Contributed by Keith Gibson
Last Fall we wrote about two decisions by Judge William Orrick in the Northern District of California that allowed consumers to potentially avoid application of the “reasonable consumer” test in a putative class action alleging that defendants engaged in false and misleading advertising by listing “evaporated cane juice” as an ingredient in their yogurt products rather than “sugar.” In Gitson v Trader Joe’s Co. and Morgan v. Wallaby Yogurt Co., Judge Orrick held that the plaintiffs had not established that the use of the term “evaporated cane sugar” in place of “sugar” would lead a reasonable consumer to believe sugar was not included in the product. Nevertheless, he allowed the cases to proceed on the theory that use of the term “evaporated cane sugar” may violate California’s Sherman Law because they are inconsistent with the guidelines of the Federal Drug and Cosmetics Act, which requires products to refer to ingredients by their “common and usual names.” These decisions threaten to hamper food and beverage companies’ ability to defend against the current deluge of labeling related claims by removing the requirement that the plaintiffs establish they relied – as a reasonable consumer – on the information contained on a product’s label to their detriment. Last week, however, Judge Lucy Koh, also from the Northern District of California, issued a decision reaffirming the requirement that consumers must actually rely upon the alleged misrepresentations on labels in making their purchases.
In Kane v. Chobani, Inc., the plaintiffs allege that Chobani’s yogurt product labels were false and misleading on two fronts. First, as in the Gitson and Morgan cases, they allege that the use of the term “evaporated cane juice” as an ingredient is false and misleading because it conceals the fact that the sweetening ingredient in the yogurt is actually “sugar” or “dried cane syrup.” Second, plaintiffs allege that Chobani’s statements that its products contain “only natural ingredients” and are “all natural” are false and misleading due to the presence of “fruit and vegetable juice” and “turmeric” which are added to the yogurt for coloring purposes. Plaintiffs allege that they read and relied upon the labels on Chobani’s products in making their purchasing decisions, and therefore, have met the reliance prong of California’s “reasonable consumer” test. After previously dismissing the plaintiffs’ claims with leave to replead, last week Judge Koh granted Chobani’s motion to dismiss the plaintiffs’ third amended complaint with prejudice, finding that the plaintiffs did not have standing to pursue their claims.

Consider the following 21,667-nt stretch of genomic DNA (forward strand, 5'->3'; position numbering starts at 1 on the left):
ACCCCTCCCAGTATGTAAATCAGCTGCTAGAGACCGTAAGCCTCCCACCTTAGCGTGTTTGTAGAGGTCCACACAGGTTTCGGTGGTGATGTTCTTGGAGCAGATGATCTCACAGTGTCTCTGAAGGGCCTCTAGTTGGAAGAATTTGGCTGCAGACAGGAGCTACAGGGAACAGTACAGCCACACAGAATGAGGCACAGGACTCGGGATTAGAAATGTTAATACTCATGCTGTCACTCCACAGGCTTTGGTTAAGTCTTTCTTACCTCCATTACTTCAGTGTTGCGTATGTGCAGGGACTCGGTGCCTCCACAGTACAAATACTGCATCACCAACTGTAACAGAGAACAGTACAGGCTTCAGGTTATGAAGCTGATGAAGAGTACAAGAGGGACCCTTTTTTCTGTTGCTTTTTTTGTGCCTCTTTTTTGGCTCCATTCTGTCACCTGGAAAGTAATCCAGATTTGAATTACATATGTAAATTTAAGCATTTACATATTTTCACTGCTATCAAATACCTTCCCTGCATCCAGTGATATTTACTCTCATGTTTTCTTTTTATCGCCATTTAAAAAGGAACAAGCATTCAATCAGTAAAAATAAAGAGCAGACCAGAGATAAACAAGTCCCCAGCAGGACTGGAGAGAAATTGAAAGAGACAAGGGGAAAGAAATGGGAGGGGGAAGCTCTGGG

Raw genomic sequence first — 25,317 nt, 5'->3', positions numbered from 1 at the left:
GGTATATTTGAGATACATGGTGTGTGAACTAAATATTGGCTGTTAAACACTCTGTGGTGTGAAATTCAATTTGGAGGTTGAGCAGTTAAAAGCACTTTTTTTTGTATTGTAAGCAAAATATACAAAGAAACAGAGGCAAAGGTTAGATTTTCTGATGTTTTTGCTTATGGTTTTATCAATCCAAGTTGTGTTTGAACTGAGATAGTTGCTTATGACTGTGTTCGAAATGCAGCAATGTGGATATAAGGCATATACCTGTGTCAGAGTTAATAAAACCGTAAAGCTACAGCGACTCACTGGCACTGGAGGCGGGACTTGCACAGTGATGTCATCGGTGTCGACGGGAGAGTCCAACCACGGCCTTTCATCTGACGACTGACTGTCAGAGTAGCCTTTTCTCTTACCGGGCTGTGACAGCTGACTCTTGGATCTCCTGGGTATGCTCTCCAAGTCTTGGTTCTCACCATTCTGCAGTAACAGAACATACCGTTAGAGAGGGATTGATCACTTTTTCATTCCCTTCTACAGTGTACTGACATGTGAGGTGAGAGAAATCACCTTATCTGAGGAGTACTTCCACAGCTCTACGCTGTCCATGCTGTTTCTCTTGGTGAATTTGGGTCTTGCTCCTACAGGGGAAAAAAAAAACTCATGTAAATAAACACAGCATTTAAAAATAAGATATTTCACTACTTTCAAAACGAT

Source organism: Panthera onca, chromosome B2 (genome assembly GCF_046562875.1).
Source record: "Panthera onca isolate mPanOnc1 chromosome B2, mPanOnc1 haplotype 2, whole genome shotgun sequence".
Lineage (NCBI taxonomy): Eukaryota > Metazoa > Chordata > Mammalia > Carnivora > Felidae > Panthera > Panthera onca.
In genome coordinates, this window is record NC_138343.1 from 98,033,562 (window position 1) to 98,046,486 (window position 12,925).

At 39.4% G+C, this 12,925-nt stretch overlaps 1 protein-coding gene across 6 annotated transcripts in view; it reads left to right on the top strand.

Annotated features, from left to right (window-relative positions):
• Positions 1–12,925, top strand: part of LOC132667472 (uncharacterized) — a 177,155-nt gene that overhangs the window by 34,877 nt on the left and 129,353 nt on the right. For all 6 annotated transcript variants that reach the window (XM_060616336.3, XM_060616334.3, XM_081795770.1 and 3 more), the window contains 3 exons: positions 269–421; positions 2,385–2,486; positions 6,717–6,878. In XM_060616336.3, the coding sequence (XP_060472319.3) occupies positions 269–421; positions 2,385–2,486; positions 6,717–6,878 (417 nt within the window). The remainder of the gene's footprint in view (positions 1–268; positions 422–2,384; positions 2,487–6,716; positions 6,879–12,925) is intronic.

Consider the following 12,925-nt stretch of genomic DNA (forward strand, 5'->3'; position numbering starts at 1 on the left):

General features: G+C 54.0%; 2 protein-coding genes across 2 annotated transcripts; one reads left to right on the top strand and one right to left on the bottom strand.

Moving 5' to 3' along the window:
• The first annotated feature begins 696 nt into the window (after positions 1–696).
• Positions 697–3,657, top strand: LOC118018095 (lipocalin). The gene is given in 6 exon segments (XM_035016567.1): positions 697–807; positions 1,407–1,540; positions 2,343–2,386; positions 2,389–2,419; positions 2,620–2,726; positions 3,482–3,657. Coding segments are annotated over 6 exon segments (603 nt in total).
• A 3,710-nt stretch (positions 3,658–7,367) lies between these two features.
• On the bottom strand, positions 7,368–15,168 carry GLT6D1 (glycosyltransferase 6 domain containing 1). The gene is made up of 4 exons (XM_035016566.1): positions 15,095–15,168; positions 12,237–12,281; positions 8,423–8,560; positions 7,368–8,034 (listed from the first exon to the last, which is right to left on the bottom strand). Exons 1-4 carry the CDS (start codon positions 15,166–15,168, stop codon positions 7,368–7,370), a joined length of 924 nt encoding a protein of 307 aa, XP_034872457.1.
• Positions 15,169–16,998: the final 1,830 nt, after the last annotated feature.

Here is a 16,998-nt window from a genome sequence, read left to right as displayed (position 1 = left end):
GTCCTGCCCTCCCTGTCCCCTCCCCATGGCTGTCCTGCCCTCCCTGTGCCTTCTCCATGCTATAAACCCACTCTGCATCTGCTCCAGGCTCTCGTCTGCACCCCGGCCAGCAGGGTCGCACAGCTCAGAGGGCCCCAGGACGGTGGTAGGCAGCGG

To have standing under the various California laws at issue, the plaintiffs were required to establish that they actually relied on the defendant’s alleged misrepresentation and suffered economic injury as a result. In arguing that actual reliance was not required, plaintiffs cited to several cases that have suggested alternative avenues to liability, including the Gitson and Morgan decisions from Judge Orrick. Judge Koh rejected the application of Gitson and Morgan because they did not discuss the application of Kwikset Corp. v. Superior Court, a California Supreme Court case suggesting that the actual reliance requirement applies where the underlying misconduct is fraudulent conduct. As a result, Judge Koh confirmed that false and misleading representation claims require the plaintiffs to establish actual reliance on the alleged misrepresentations.
With respect to the plaintiffs’ first theory – that the use of “evaporated cane juice” rather than “sugar” was false and misleading – Judge Koh held that the plaintiffs had not established how they could understand that “dried cane syrup” was essentially the same as sugar yet believe that “evaporated cane juice” was something different. The Court did not find the plaintiffs’ claims that they believed that “evaporated cane sugar” was something “healthier than sugar” to have any basis in fact, and therefore, could not act as the basis for their alleged reliance on its presence as a misrepresentation. This argument was supported only by the conclusory allegation that the use of the term “juice” made it sound healthier, an argument that was contradicted by the plaintiffs’ acknowledgement that “fruit juice concentrate” is a “well-known added sugar.” With respect to the plaintiffs’ second theory – that the use of “fruit and vegetable juice” and “turmeric” makes the label “all natural” misleading – Judge Koh held that the plaintiffs did not explain how the defendants processing of the juice renders the yogurt unnatural or made the products un-natural. As a result, Judge Koh held that the plaintiffs did not have standing to sue under California’s false and misleading labeling laws.
The Kane case provides food and beverage companies with additional support for the argument that plaintiffs must establish actual reliance on any alleged misrepresentations on a product’s label. Given the nature of these transactions, this is often a difficult hurdle for plaintiffs to establish. Moreover, this case gives defendants a well reasoned decision to cite in opposition to the Gitson and Morgan decisions, which created a vehicle for plaintiffs in misleading labeling cases. We will continue to monitor this fluid area of law and provide updates on further decisions or trends in this area.